These self-curers are not a highly visible group. While we regularly see testimonials on television for one treatment program or another, we never hear from those who fail treatment or who solve their own problems. Yet researchers like Vaillant have found in untreated populations that most alcohol- and drug-dependent individuals evolve out of their addictions. Vaillant also found that of those who either quit or cut back drinking, 75% did so without benefit of treatment or AA. An even larger percentage (90%) of the 45 million Americans who have quit smoking have done so without any assistance despite the potency of nicotine addiction. Indeed, in several surveys, alcoholics and drug addicts have reported that they found it harder to quit cigarettes than alcohol or crack.
Whether people succeed through treatment or on their own, they generally do so for similar reasons. Research has shown that certain characteristics of the patient, not the treatment, are crucial to the outcome of alcoholism and addiction treatment. Patients with stable family and work lives succeed far more often (this is why private treatment centers can claim better remission rates than public hospitals). "The best predictor of success is whether the addict has a job," says Dr. Charles Schuster director of the National Institute on Drug Abuse. Dr. Herbert Kleber, the official in charge of demand reduction in the Bush Administration's war on drugs, indicates that successful treatment for inner-city crack addicts, who lack social and economic resources, entails "habilitation more than rehabilitation."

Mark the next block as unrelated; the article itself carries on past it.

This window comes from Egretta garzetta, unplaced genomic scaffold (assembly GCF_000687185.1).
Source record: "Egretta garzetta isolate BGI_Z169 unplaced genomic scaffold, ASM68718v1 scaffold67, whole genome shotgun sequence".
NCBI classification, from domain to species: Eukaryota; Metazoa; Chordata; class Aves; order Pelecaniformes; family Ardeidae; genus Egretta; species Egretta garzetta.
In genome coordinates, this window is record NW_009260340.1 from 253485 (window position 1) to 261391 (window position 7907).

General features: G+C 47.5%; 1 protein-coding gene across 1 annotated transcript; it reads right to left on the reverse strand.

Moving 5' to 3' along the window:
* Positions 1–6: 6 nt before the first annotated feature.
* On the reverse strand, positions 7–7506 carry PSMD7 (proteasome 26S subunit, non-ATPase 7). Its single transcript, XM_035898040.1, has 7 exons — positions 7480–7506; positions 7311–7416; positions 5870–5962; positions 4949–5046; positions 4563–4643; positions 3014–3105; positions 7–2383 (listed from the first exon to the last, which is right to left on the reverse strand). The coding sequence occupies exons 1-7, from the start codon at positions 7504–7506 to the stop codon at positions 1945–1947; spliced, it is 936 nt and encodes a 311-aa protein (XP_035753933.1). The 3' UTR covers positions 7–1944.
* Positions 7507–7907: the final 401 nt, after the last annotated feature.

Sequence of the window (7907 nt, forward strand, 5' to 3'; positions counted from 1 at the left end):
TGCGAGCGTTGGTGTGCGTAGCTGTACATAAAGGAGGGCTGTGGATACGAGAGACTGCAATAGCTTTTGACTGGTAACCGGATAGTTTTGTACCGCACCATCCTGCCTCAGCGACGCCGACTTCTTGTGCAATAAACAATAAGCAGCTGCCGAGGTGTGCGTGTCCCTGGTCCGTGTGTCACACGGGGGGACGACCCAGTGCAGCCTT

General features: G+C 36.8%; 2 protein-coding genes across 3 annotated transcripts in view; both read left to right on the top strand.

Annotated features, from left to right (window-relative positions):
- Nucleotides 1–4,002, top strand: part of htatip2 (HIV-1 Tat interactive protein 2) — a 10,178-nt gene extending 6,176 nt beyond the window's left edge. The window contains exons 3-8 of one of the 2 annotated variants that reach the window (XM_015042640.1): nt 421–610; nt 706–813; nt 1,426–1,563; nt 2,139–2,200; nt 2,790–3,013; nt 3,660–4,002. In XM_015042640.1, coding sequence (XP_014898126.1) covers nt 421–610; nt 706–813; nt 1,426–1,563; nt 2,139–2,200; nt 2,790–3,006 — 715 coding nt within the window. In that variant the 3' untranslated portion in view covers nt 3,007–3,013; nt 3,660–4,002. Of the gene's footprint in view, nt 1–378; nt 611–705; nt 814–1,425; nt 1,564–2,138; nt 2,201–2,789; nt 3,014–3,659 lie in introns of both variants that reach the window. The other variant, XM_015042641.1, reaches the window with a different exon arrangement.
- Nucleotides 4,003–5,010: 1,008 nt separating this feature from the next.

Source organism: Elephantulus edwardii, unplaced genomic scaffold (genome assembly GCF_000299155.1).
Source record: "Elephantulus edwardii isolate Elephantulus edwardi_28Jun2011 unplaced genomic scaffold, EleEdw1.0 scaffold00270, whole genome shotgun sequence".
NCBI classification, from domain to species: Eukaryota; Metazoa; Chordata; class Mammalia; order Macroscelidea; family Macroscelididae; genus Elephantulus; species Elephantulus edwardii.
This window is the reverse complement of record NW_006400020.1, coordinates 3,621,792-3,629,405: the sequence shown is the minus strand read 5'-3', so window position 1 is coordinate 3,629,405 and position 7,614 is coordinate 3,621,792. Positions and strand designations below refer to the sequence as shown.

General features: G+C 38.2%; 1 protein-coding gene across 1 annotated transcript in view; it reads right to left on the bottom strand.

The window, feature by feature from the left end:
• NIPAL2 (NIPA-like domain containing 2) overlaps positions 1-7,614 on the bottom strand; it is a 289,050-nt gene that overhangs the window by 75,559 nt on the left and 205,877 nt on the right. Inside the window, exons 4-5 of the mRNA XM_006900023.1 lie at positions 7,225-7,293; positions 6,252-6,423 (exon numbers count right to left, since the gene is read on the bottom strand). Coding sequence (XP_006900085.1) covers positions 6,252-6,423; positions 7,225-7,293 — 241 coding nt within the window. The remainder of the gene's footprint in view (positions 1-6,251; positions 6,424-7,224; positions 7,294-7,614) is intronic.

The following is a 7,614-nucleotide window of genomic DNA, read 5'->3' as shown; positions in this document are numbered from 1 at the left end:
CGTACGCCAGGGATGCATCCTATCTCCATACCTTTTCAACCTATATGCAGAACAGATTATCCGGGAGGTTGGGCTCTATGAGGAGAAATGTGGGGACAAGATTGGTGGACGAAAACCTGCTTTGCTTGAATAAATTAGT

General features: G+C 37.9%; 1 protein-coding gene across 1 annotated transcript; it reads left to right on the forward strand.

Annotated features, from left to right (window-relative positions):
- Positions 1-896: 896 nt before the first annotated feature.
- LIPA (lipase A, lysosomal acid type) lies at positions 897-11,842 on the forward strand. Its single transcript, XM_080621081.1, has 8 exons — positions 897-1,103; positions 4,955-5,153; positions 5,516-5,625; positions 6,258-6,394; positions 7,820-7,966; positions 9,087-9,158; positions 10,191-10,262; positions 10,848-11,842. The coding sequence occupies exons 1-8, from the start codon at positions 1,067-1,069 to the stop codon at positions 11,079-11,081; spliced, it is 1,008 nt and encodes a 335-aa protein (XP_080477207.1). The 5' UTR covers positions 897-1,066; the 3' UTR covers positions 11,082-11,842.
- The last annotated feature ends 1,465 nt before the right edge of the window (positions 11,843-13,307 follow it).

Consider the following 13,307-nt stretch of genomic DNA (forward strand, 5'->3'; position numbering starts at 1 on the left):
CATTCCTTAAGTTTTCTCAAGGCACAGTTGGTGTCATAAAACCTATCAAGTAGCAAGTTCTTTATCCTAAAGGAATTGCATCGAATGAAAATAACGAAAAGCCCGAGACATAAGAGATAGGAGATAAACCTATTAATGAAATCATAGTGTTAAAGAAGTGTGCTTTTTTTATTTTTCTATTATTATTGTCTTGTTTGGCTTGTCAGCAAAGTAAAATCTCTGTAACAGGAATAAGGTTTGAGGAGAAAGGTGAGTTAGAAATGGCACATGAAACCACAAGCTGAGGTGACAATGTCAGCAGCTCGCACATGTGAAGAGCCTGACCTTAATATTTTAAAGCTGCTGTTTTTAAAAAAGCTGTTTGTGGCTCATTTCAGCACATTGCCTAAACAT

Perhaps the most successful method for treating inner-city drug addicts is a non-medical residential program. Therapeutic communities, as these programs are known, teach addicts basic functional skills like personal hygiene and punctuality and usually include some job training. The key to this type of program's success is that addicts voluntarily surrender total control over their lives for up to two years. Since few people are willing to sacrifice this much freedom, drop-out rates in these programs are high. Long-term residential treatment and training is also extremely expensive, limiting the number of addicts who can be maintained in such programs.
But there is a more fundamental question that the therapeutic-community concept raises. If the ability to function free of drugs depends on job training, social skills and pro-social attitudes, why do so many Americans fail to acquire these in the first place? For every person who can possibly be cured in therapy, many more young addicts are appearing in cities. What the therapeutic-community process actually argues for is not more or better therapy, but programs to strengthen families, communities, education and job training.
Advocates of legalization invariably call for shifting resources from enforcement and interdiction to traditional methods of treatment. But relying on treatments that are, at best, only modestly effective is no way to head off potential problems resulting from legally available drugs.
Addiction is a way of coping with life, of artificially attaining feelings and rewards people feel they cannot achieve in any other way. As such, it is no more a treatable medical problem than is unemployment, lack of coping skills, or degraded communities and despairing lives. The only remedy for addiction is for more people to have the resources, values and environments necessary for living productive lives. More treatment will not win our badly misguided war on drugs. It will only distract our attention from the real issues of addiction.